Saudi Arabia: Let Oil Markets Ring

Includes: OIL, SPY, USO
by: BubbleBustInvesting


American Frackers have changed the game in the oil market.

Saudi Arabia is no longer the biggest oil producer.

OPEC in disarray.

Volatility to continue in the oil market.

Speaking in Houston on Tuesday, Saudi's oil minister Ali al Naimi had a clear and loud message for oil traders and investors: there will be no oil production cuts. This means that market forces will determine the price of oil.

Mr. Naimi's message reflect a new reality in the oil market - Saudi Arabia and OPEC, which that country once controlled, is no longer a price maker in the oil market.

There are two reasons for that.

First, Saudi Arabia is no longer the bigger oil producer in the world, America is.

According to Kevin Rooney, CEO, Oil Heat Institute of Long Island:

"From an energy supply/price standpoint, the dramatic expansion of hydraulically fractured oil which led to the re-emergence of the US as a major oil producer over the past few years has indeed exercised some degree of 'control' over the Saudis (and indirectly other OPEC members) by replacing them as the critical 'swing producer' in the global energy supply/demand/price balance. However, the Saudis know how to play the 'long game' and they are very astute in their current approach which, simply stated, is to wait out and weather the precipitous drop in crude prices until higher cost US producers fall by the wayside and they return, once again, to their long held position as the critical 'swing producer'."

World's Five Largest Oil Producers in 2014


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Second, OPEC is in disarray, with Saudi Arabia and Iran turning into hostile brothers, turning oil into a weapon to be used to fight against each other. Besides, Iran must sell oil as fast as it can to regain its pre-sanction market share.

What does this new reality mean for the price of oil? It can go in either direction, towards $20 or towards $40.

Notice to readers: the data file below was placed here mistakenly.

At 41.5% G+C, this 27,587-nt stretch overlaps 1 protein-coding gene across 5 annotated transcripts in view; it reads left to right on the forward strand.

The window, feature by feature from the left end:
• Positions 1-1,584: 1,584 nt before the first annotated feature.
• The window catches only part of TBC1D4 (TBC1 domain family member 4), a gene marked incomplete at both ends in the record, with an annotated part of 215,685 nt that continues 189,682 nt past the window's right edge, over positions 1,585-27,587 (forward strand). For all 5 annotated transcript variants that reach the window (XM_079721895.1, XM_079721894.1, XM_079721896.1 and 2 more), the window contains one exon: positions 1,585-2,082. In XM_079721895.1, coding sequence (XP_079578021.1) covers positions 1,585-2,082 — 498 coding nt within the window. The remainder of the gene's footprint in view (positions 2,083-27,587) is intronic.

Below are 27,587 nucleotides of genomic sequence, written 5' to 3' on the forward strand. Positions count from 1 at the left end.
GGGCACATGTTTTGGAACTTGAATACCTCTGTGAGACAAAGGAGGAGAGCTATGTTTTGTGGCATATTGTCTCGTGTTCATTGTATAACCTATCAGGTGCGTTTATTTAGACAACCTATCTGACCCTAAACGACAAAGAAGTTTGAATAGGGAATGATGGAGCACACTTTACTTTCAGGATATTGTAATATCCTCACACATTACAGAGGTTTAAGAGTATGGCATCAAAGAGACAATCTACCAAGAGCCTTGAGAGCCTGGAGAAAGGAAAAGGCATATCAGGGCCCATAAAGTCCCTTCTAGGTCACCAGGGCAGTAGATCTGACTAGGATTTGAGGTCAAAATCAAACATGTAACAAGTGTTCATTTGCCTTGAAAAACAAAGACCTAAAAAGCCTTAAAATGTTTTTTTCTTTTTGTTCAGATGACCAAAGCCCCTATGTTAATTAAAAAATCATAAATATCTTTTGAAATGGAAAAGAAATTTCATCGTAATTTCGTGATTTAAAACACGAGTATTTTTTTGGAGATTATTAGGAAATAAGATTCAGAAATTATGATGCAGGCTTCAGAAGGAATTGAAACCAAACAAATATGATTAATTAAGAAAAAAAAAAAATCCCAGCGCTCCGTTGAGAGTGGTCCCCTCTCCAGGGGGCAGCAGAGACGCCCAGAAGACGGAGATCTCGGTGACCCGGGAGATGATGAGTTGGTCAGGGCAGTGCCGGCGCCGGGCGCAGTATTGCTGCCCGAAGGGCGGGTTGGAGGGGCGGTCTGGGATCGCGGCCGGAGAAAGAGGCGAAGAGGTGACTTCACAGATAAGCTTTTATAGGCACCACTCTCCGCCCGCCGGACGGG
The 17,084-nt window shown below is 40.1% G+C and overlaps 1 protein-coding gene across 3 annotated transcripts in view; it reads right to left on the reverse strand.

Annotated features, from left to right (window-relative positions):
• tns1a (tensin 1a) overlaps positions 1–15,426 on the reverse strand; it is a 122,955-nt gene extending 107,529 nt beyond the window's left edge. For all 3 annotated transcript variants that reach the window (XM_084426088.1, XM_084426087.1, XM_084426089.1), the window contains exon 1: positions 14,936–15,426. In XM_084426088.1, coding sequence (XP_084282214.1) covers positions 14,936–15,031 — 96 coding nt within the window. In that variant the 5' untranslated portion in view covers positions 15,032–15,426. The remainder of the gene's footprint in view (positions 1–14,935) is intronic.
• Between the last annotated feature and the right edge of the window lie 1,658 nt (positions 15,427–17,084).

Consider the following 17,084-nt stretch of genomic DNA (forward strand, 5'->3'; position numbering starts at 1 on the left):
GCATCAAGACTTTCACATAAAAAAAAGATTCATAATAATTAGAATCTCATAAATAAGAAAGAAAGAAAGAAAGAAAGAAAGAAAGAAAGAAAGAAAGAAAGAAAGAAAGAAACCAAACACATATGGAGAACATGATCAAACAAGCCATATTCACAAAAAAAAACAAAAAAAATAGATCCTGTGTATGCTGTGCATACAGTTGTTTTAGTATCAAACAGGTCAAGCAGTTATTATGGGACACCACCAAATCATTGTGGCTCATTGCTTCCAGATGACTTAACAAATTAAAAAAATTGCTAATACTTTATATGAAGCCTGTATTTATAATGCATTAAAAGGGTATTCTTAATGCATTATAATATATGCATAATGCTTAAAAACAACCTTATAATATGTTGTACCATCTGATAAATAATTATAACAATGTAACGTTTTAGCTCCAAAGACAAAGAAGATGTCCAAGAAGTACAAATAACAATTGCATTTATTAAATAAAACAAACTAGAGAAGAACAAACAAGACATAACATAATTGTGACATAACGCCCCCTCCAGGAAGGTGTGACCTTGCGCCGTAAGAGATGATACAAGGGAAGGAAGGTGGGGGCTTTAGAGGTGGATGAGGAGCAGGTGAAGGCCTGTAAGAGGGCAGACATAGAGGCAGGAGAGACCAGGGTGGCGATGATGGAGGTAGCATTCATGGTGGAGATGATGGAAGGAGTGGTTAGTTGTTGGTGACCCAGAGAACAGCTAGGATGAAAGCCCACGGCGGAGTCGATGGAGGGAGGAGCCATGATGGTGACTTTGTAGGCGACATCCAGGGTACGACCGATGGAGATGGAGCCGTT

At this point, it's very hard to place bets on either side of the oil market for more than a few days or even a few hours.

Still, there are a few things to watch, on the demand and the supply side of the market, to determine whether oil heads north or south.

On the demand side, you should watch weather, especially in the Northeast US, a large market for heating oil. All it takes is a couple of more snowstorms like Jonas, and oil will head up into the $40s very quickly.

Still, the prospect of snowstorms is very unlikely, as more than half of the winter is already gone. That's why weather may end up pushing oil towards the $20s rather than the $30s.

Another factor on the demand side - the most important factor - is global economic growth.

All it takes is another downward revision of world economic growth by international institutions like the IMF, OECD and the World Bank, and oil heads for $20. Conversely, upwards revisions of global growth can push oil towards $40.

Then there's the prospect of US interest rate hikes. Should the Federal Reserve proceed with its pre-announced rate hikes, oil will head for the $20 mark.

On the supply side, there are the American frackers, fighting for survival. Will they continue to plumb oil to pay bills and stay in business, or shut down altogether?

While it is hard to forecast how things will turn out in the end, one thing is clear: volatility will continue in the oil markets, and may spread into equity markets, too.


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Disclosure: I am/we are long SPY.

I wrote this article myself, and it expresses my own opinions. I am not receiving compensation for it (other than from Seeking Alpha). I have no business relationship with any company whose stock is mentioned in this article.